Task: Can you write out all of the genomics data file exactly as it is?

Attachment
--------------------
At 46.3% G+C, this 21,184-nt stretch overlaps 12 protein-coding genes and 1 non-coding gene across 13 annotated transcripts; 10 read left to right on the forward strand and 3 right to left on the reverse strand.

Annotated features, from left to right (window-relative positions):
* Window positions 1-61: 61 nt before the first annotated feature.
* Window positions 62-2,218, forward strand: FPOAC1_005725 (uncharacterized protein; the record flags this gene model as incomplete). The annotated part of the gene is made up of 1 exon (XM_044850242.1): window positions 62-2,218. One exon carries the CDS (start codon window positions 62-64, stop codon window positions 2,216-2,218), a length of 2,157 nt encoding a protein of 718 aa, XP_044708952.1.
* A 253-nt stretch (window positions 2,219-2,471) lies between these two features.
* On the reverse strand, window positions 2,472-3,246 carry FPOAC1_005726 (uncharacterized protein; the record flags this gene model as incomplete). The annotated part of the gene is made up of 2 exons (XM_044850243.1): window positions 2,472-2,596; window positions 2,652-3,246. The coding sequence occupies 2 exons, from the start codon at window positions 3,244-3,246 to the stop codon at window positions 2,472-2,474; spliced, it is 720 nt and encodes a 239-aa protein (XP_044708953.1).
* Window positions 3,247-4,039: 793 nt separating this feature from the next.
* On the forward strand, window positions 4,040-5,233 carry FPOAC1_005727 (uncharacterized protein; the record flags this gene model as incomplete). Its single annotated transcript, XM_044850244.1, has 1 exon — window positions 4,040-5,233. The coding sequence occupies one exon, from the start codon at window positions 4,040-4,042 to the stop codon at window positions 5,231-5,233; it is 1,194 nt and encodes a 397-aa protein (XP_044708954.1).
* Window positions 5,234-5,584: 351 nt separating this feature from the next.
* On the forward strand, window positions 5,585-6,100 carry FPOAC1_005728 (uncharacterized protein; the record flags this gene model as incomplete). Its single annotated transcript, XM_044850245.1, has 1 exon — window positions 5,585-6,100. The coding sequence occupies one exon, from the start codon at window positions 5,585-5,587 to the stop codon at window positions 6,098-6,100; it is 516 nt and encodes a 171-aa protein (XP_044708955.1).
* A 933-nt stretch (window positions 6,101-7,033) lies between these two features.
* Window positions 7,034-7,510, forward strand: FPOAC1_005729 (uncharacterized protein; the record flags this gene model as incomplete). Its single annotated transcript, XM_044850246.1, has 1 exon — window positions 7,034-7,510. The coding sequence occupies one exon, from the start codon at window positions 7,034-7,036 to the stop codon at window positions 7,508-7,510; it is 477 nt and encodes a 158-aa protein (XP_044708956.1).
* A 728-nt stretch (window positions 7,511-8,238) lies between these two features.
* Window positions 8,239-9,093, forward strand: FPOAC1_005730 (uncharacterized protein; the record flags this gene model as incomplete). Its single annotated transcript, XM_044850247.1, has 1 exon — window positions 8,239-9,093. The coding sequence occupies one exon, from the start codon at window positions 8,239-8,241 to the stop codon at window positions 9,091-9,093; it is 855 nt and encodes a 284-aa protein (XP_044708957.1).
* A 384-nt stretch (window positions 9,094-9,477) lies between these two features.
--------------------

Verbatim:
At 46.3% G+C, this 21,184-nt stretch overlaps 12 protein-coding genes and 1 non-coding gene across 13 annotated transcripts; 10 read left to right on the forward strand and 3 right to left on the reverse strand.

Annotated features, from left to right (window-relative positions):
* Window positions 1-61: 61 nt before the first annotated feature.
* Window positions 62-2,218, forward strand: FPOAC1_005725 (uncharacterized protein; the record flags this gene model as incomplete). The annotated part of the gene is made up of 1 exon (XM_044850242.1): window positions 62-2,218. One exon carries the CDS (start codon window positions 62-64, stop codon window positions 2,216-2,218), a length of 2,157 nt encoding a protein of 718 aa, XP_044708952.1.
* A 253-nt stretch (window positions 2,219-2,471) lies between these two features.
* On the reverse strand, window positions 2,472-3,246 carry FPOAC1_005726 (uncharacterized protein; the record flags this gene model as incomplete). The annotated part of the gene is made up of 2 exons (XM_044850243.1): window positions 2,472-2,596; window positions 2,652-3,246. The coding sequence occupies 2 exons, from the start codon at window positions 3,244-3,246 to the stop codon at window positions 2,472-2,474; spliced, it is 720 nt and encodes a 239-aa protein (XP_044708953.1).
* Window positions 3,247-4,039: 793 nt separating this feature from the next.
* On the forward strand, window positions 4,040-5,233 carry FPOAC1_005727 (uncharacterized protein; the record flags this gene model as incomplete). Its single annotated transcript, XM_044850244.1, has 1 exon — window positions 4,040-5,233. The coding sequence occupies one exon, from the start codon at window positions 4,040-4,042 to the stop codon at window positions 5,231-5,233; it is 1,194 nt and encodes a 397-aa protein (XP_044708954.1).
* Window positions 5,234-5,584: 351 nt separating this feature from the next.
* On the forward strand, window positions 5,585-6,100 carry FPOAC1_005728 (uncharacterized protein; the record flags this gene model as incomplete). Its single annotated transcript, XM_044850245.1, has 1 exon — window positions 5,585-6,100. The coding sequence occupies one exon, from the start codon at window positions 5,585-5,587 to the stop codon at window positions 6,098-6,100; it is 516 nt and encodes a 171-aa protein (XP_044708955.1).
* A 933-nt stretch (window positions 6,101-7,033) lies between these two features.
* Window positions 7,034-7,510, forward strand: FPOAC1_005729 (uncharacterized protein; the record flags this gene model as incomplete). Its single annotated transcript, XM_044850246.1, has 1 exon — window positions 7,034-7,510. The coding sequence occupies one exon, from the start codon at window positions 7,034-7,036 to the stop codon at window positions 7,508-7,510; it is 477 nt and encodes a 158-aa protein (XP_044708956.1).
* A 728-nt stretch (window positions 7,511-8,238) lies between these two features.
* Window positions 8,239-9,093, forward strand: FPOAC1_005730 (uncharacterized protein; the record flags this gene model as incomplete). Its single annotated transcript, XM_044850247.1, has 1 exon — window positions 8,239-9,093. The coding sequence occupies one exon, from the start codon at window positions 8,239-8,241 to the stop codon at window positions 9,091-9,093; it is 855 nt and encodes a 284-aa protein (XP_044708957.1).
* A 384-nt stretch (window positions 9,094-9,477) lies between these two features.